When it comes to giving gifts, which is better—the Japanese or American rule?

When it comes to giving gifts, which is better—the Japanese or American rule?

Apply the following material to the next three questions.

Some view consideration as a technicality that allows people to make promises and then back out of them. Perhaps all promises should be enforced. In Japan, for example, promises to give gifts are enforceable without consideration. Footnote

In the United States, if I promise to give you a gift merely because I feel like being nice, I can freely change my mind as far as contract law is concerned. A court will not make me follow through because there is no consideration.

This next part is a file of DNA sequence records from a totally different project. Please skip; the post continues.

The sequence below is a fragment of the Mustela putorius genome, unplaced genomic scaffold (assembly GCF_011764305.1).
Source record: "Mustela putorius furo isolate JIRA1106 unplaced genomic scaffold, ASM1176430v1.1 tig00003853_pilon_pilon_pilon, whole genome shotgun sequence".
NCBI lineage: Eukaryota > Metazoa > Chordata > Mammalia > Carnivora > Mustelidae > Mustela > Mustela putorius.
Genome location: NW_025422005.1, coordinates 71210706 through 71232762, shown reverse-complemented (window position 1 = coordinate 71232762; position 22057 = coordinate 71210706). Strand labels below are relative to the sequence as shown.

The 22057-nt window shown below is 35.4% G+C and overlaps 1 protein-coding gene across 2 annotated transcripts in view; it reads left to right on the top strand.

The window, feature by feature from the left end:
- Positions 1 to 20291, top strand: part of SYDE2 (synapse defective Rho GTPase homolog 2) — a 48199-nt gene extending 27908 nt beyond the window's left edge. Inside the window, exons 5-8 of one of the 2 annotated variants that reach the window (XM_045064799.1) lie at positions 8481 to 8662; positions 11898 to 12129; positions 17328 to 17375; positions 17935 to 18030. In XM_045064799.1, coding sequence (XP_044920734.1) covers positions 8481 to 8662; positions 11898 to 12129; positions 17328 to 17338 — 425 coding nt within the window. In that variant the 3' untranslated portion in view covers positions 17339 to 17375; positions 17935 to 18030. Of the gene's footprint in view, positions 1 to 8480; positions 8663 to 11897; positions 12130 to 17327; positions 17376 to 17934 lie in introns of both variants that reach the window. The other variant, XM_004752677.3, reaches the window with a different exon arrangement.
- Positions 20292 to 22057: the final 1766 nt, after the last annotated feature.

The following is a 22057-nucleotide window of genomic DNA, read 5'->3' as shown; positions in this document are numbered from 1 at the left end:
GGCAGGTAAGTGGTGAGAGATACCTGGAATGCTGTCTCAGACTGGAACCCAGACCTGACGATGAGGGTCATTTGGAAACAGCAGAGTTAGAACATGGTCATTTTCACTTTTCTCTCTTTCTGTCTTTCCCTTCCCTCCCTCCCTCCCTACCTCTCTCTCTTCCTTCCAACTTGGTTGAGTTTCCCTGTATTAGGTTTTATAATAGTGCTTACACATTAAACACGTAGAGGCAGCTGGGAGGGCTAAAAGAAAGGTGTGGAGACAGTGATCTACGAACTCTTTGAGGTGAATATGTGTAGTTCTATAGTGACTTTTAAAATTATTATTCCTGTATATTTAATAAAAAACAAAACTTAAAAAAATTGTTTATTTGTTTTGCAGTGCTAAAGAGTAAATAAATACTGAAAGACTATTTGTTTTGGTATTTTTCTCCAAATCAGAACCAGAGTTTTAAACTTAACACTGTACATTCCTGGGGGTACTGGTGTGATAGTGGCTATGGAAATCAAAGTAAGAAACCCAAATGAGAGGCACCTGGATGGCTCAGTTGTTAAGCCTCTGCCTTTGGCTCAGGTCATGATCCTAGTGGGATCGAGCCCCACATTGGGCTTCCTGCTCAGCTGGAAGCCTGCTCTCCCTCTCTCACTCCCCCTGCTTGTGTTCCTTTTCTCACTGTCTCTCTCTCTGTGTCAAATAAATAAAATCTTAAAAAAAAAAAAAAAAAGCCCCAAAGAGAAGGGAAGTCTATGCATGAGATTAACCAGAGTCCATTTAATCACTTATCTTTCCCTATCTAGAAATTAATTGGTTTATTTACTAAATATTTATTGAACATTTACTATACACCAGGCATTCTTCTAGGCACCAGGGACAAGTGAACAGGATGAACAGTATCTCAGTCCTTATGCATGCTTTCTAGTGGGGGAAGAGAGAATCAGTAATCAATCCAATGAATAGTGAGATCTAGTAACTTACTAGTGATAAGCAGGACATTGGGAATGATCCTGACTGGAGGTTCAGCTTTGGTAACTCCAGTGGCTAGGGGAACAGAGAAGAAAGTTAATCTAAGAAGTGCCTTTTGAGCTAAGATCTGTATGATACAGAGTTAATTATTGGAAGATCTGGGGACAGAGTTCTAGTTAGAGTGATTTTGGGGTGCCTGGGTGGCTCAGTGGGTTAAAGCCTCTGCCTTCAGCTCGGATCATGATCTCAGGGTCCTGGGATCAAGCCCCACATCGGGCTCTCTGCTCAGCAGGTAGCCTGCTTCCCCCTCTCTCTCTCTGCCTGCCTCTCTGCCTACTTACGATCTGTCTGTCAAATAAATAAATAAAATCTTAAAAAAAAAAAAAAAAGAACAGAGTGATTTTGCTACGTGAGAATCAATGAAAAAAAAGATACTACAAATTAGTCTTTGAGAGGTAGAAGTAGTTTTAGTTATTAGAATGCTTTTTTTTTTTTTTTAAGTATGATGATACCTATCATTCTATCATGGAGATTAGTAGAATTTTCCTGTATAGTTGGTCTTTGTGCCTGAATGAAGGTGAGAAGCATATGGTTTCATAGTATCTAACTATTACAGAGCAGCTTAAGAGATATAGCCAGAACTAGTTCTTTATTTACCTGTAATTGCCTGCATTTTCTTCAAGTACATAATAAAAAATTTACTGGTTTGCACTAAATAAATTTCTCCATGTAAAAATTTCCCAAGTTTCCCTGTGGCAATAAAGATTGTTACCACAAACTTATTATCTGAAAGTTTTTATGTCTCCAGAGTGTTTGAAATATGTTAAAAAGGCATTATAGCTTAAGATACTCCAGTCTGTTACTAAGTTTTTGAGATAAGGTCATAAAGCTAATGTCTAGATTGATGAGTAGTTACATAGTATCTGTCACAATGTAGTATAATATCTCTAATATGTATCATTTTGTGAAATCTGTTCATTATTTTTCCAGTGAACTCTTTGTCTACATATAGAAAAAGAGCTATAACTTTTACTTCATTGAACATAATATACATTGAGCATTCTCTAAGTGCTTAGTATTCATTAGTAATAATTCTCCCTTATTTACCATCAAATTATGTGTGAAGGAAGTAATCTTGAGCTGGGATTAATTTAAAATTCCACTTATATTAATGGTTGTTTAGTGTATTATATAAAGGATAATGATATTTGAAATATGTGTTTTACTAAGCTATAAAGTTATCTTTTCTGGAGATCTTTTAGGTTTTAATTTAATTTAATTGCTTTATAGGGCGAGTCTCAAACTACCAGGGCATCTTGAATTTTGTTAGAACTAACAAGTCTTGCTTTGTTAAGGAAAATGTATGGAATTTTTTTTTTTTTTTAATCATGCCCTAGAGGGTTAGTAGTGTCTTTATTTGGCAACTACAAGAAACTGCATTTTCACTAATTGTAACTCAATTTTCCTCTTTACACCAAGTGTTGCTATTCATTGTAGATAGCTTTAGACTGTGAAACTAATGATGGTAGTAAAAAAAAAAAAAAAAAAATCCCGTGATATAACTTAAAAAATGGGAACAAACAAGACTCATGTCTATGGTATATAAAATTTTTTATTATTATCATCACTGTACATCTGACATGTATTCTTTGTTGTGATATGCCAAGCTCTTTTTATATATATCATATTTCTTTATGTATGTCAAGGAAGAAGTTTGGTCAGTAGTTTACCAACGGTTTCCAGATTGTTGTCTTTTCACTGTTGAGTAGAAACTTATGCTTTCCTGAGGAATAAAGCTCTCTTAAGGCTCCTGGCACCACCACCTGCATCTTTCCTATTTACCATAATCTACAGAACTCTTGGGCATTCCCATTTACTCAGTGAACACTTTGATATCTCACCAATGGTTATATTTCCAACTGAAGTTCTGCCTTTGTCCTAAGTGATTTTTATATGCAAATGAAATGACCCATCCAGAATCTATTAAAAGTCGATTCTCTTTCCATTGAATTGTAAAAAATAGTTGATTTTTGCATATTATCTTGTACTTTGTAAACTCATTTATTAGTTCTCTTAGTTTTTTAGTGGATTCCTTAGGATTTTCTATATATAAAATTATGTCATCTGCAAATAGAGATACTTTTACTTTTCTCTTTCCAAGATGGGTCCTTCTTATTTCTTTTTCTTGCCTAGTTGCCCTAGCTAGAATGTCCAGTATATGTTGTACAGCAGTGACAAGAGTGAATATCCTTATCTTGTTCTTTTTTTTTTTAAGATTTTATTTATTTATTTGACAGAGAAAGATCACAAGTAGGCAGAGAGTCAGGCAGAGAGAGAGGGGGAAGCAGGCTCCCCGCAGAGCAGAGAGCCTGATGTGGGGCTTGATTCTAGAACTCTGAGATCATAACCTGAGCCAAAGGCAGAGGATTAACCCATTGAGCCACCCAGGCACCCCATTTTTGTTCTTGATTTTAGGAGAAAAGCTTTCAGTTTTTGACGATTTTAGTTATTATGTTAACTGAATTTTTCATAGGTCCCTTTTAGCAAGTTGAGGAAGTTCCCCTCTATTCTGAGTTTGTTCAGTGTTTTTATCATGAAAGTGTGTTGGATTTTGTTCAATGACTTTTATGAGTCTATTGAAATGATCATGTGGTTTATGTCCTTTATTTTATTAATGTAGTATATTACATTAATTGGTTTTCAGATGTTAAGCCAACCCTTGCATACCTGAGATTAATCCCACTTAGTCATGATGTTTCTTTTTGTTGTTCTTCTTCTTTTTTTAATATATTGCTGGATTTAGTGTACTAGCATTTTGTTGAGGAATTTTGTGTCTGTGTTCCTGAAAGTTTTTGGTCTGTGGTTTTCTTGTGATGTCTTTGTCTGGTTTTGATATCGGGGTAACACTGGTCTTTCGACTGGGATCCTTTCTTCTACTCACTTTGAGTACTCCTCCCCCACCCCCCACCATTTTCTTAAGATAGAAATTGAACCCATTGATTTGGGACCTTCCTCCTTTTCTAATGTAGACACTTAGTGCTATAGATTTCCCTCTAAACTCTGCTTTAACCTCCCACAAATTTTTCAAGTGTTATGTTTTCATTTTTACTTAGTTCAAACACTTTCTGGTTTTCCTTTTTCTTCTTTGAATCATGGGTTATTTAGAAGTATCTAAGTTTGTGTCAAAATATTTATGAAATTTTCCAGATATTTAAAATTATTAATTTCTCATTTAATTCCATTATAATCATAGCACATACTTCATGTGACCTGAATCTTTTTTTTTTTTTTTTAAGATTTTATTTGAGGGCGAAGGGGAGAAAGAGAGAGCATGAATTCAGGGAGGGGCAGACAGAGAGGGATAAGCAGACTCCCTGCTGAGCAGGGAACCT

In Japan, I would be obligated to buy the gift if all other elements of a contract were present—an offer, an acceptance, and so forth.

Some argue that consideration in U.S. law is a doctrine left over from centuries long past, that it lacks any reasonable modern purpose, and that it should be abolished.

  • Do you agree with this statement: “A person should always keep his or her word.”
  • When it comes to giving gifts, which is better—the Japanese or American rule?

Are there any specific types of agreements (perhaps high-value, long-term, extremely time-consuming ones) that should definitely require consideration?